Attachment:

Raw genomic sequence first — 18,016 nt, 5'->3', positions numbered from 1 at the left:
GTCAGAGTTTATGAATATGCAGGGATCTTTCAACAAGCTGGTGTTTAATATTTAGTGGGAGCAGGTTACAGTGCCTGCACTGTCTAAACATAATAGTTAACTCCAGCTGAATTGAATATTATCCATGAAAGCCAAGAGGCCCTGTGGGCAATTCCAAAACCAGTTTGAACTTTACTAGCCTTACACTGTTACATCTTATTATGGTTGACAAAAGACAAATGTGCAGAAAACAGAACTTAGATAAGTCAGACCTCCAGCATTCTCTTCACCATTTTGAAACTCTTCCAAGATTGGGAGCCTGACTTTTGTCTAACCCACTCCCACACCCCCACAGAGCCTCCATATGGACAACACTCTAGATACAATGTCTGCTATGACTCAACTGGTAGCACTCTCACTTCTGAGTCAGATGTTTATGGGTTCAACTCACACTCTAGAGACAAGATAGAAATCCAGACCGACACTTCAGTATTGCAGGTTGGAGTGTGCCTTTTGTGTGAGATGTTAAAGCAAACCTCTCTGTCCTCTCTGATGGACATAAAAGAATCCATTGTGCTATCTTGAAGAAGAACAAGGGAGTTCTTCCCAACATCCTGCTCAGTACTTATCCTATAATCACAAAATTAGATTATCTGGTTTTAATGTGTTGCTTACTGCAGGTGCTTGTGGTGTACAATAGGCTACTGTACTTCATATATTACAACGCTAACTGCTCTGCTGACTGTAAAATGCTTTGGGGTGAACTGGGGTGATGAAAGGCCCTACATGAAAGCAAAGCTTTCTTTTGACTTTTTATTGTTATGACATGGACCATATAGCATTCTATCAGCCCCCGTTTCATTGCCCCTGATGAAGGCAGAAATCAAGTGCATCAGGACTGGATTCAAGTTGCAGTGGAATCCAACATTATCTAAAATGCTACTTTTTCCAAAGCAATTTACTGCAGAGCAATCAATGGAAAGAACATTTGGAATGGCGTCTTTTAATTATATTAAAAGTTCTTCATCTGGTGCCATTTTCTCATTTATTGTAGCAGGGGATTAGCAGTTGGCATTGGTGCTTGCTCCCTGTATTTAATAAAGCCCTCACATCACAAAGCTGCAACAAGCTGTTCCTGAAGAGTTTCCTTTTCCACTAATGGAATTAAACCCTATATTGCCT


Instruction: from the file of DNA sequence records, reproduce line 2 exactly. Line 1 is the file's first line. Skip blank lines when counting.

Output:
GTCAGAGTTTATGAATATGCAGGGATCTTTCAACAAGCTGGTGTTTAATATTTAGTGGGAGCAGGTTACAGTGCCTGCACTGTCTAAACATAATAGTTAACTCCAGCTGAATTGAATATTATCCATGAAAGCCAAGAGGCCCTGTGGGCAATTCCAAAACCAGTTTGAACTTTACTAGCCTTACACTGTTACATCTTATTATGGTTGACAAAAGACAAATGTGCAGAAAACAGAACTTAGATAAGTCAGACCTCCAGCATTCTCTTCACCATTTTGAAACTCTTCCAAGATTGGGAGCCTGACTTTTGTCTAACCCACTCCCACACCCCCACAGAGCCTCCATATGGACAACACTCTAGATACAATGTCTGCTATGACTCAACTGGTAGCACTCTCACTTCTGAGTCAGATGTTTATGGGTTCAACTCACACTCTAGAGACAAGATAGAAATCCAGACCGACACTTCAGTATTGCAGGTTGGAGTGTGCCTTTTGTGTGAGATGTTAAAGCAAACCTCTCTGTCCTCTCTGATGGACATAAAAGAATCCATTGTGCTATCTTGAAGAAGAACAAGGGAGTTCTTCCCAACATCCTGCTCAGTACTTATCCTATAATCACAAAATTAGATTATCTGGTTTTAATGTGTTGCTTACTGCAGGTGCTTGTGGTGTACAATAGGCTACTGTACTTCATATATTACAACGCTAACTGCTCTGCTGACTGTAAAATGCTTTGGGGTGAACTGGGGTGATGAAAGGCCCTACATGAAAGCAAAGCTTTCTTTTGACTTTTTATTGTTATGACATGGACCATATAGCATTCTATCAGCCCCCGTTTCATTGCCCCTGATGAAGGCAGAAATCAAGTGCATCAGGACTGGATTCAAGTTGCAGTGGAATCCAACATTATCTAAAATGCTACTTTTTCCAAAGCAATTTACTGCAGAGCAATCAATGGAAAGAACATTTGGAATGGCGTCTTTTAATTATATTAAAAGTTCTTCATCTGGTGCCATTTTCTCATTTATTGTAGCAGGGGATTAGCAGTTGGCATTGGTGCTTGCTCCCTGTATTTAATAAAGCCCTCACATCACAAAGCTGCAACAAGCTGTTCCTGAAGAGTTTCCTTTTCCACTAATGGAATTAAACCCTATATTGCCT